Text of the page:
Certainly Great Salt Lake’s most noticeable invertebrate, brine flies are astounding in their heartiness and vital in their place in the food chain. As birds stop over on their migratory route, these flies represent a precious food resource that sustains them on the long journey. But how do they survive in such numbers in such a salty habitat? A special organ allows them to remove salt from their bodies. Larvae actually live in the lake, overwintering at the bottom of the water. Adults emerge and live just a few days. And here’s a GSL secret: lake lovers know that brine flies are only at the edge of the lake. Once you’ve stepped in a few yards, there aren’t any flies and the water is yours to enjoy!
Jerusalem Cricket (Stenopelmatus sp.)
One of the most memorable invertebrates you’ll ever see! Jerusalem crickets are one of the few wingless insects. Their very spiny legs are great for digging and that’s where they’d rather be – underground. Because of this, and their nocturnal and solitary habits, they are not often seen. Their common name, “Jerusalem” is believed to come from the 19th century habit of using the word as an expletive, a not uncommon thing to use when encountering these fascinating creatures.
Orb Weavers (Family Araneidae)
Banded Argiope (Argiope trifasciata)
Photo courtesy: Margie Nash
Commonly called banded garden spiders, these large orb weavers build beautiful, concentrically patterned webs in and near grass, shrubs and other tall vegetation. While they do have venom, their venom is not of medical concern to humans. These beauties are quite shy, and prefer to hang quietly in their web. Females are much larger than males, who stay off to the side, out of sight. The female will generally be found in the middle of the web, head down, with her belly facing south.
Western Spotted Orb Weaver (Neoscona oaxacensis)
Easily the most commonly encountered spider on Antelope Island. These abundant orb weavers build their large, beautiful round webs wherever they can span two objects: between sagebrush, across trails, in building and vehicle windows, on and near buildings, etc. These shy, harmless spiders are known to quickly drop from their webs or hustle out of sight when approached. Males are slightly smaller in size, and tend to hang off to the side, while the female dominates the middle of the web. The abundance of available food, mainly brine flies, allows these spiders to grown in great abundance, and many can be spotted occupying the same space.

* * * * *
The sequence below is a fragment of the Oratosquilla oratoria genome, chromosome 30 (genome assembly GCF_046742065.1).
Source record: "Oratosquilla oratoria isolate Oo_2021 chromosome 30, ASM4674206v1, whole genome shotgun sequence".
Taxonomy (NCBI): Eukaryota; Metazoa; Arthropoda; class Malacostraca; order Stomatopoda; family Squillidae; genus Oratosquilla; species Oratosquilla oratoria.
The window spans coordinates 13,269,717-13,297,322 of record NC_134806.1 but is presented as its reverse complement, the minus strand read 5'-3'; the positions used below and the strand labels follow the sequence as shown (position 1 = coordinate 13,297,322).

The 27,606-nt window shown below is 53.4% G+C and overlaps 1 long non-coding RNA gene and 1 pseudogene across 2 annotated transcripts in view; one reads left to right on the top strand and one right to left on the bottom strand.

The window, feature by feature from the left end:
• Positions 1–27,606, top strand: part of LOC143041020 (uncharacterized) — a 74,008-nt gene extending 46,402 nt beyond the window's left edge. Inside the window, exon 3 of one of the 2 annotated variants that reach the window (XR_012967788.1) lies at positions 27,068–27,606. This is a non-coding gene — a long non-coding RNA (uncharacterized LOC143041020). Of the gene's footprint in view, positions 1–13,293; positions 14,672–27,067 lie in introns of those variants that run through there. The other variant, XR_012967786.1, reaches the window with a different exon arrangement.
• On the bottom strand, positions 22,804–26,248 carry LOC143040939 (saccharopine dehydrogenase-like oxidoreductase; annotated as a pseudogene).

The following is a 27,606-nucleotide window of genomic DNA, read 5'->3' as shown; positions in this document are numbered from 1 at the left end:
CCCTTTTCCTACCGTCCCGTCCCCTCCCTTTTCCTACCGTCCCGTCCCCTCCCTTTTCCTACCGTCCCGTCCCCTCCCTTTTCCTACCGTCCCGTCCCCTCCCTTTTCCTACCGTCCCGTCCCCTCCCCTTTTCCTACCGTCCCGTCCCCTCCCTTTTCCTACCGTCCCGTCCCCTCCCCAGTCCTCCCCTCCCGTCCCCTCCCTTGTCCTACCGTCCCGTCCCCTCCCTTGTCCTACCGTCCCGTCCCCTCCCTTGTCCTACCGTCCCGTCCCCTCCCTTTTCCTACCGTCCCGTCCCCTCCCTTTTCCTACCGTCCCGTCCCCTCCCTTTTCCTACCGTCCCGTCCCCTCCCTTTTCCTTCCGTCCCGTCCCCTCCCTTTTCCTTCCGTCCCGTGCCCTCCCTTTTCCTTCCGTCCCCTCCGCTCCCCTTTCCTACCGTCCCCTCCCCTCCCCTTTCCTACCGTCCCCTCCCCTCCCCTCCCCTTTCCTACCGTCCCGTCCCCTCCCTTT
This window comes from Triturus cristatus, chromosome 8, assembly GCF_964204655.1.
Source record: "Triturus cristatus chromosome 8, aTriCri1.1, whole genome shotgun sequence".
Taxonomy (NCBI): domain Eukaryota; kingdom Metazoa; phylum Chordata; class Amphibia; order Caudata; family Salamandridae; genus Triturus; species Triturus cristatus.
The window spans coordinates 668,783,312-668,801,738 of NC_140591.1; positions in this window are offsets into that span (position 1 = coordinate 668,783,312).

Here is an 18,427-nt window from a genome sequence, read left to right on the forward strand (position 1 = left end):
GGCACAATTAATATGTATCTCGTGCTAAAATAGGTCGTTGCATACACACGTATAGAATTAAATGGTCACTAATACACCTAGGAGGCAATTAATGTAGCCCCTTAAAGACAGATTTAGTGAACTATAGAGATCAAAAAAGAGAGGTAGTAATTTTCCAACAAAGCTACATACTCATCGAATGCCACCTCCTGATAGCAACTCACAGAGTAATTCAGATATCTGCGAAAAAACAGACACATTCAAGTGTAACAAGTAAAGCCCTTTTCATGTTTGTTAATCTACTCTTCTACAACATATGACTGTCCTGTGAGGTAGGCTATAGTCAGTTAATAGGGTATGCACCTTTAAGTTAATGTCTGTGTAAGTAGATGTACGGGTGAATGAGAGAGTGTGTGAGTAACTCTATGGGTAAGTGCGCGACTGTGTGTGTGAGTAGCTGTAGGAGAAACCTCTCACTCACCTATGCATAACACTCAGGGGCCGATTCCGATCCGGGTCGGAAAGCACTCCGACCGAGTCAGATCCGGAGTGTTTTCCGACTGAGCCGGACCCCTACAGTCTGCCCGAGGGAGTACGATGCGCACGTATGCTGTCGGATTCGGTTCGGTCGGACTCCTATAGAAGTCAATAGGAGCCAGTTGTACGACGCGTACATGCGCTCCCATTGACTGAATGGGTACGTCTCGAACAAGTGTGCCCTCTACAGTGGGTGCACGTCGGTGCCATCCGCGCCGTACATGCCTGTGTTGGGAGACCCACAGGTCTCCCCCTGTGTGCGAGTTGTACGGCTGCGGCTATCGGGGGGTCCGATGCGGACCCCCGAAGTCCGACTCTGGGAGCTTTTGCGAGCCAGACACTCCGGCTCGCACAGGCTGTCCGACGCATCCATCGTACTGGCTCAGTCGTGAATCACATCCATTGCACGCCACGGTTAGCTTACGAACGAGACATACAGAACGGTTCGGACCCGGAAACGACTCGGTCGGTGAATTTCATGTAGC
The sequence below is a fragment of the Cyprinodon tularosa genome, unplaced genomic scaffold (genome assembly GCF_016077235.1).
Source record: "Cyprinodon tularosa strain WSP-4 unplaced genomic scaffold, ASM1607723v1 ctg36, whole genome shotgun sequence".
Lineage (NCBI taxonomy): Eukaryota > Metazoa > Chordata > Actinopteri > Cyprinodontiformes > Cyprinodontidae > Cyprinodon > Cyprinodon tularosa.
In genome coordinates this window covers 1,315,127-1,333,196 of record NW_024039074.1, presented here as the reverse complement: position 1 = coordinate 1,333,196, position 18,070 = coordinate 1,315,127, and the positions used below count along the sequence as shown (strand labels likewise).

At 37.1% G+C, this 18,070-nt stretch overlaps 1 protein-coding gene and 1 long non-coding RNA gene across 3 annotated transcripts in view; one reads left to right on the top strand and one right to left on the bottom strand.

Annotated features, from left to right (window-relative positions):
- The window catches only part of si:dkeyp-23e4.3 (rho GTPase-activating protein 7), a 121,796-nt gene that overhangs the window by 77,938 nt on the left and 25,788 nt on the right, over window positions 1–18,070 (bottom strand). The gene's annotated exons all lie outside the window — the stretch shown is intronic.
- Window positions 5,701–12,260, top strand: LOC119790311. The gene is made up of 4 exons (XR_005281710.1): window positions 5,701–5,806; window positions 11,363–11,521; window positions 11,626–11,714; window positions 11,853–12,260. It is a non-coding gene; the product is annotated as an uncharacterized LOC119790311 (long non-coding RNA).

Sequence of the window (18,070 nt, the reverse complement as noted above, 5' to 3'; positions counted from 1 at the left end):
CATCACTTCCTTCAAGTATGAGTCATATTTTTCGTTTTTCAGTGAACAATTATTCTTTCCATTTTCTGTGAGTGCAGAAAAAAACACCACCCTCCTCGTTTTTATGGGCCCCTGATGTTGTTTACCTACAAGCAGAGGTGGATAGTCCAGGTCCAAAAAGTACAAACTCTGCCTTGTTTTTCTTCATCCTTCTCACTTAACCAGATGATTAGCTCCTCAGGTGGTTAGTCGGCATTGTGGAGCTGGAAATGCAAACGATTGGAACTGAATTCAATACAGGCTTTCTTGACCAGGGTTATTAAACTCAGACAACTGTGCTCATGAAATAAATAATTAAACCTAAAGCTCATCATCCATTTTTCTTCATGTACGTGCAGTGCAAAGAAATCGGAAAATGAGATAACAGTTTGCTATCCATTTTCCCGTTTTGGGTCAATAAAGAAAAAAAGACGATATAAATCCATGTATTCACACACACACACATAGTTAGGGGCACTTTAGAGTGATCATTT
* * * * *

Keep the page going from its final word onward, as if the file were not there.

Desert Orb Weaver (Metepeira)
As the weather warms, these tiny orb weavers can be found in abundance at Antelope Island, but they are so small most people don’t notice them. We find them in tall grasses, rabbit brush, under door handles and other small crevices. The pattern on their abdomen is similar to that of the Western Spotted Orb Weaver, but their diminutive size, and distinct nest/web building are quite different from their much larger cousins.
Cat-faced Spider (Araneus gemmoides)
Photo courtesy: Margie Nash
The common name for this harmless orb weaver comes from the two pronounced bumps at the top of its abdomen. When viewed from just the right angle, it has the appearance of a cat’s head, with the bumps being the ears. These unique spiders build concentric round webs, and usually wait off to the side rather than in the center of the web as many other orb weavers do. Both male and female spiders have the bulbs on their abdomen, however, male cat-faced spiders are only about half the size of the female.
Jumping Spiders (Family Salticidae)
Bold Jumping Spider(Phidippus audax)
Crab Spiders (Family Thomisidae)
Crab Spider (Misumena or Misumenoides)
Cobweb Spiders (Family Theridiidae)
Western Black Widow (Latrodectus hesperus)
Funnel Weaver/Grass Spiders (Family Agelenidae)
Ground Spider (Family Gnaphosidae)
Wolf Spiders (Family Lycosidae)
Northern Scorpion (Paruroctonus boreus)
Camel Spider/Sun Scorpion (Solifugae)
American Dog Tick (Wood Tick) (Dermacentor variabilis)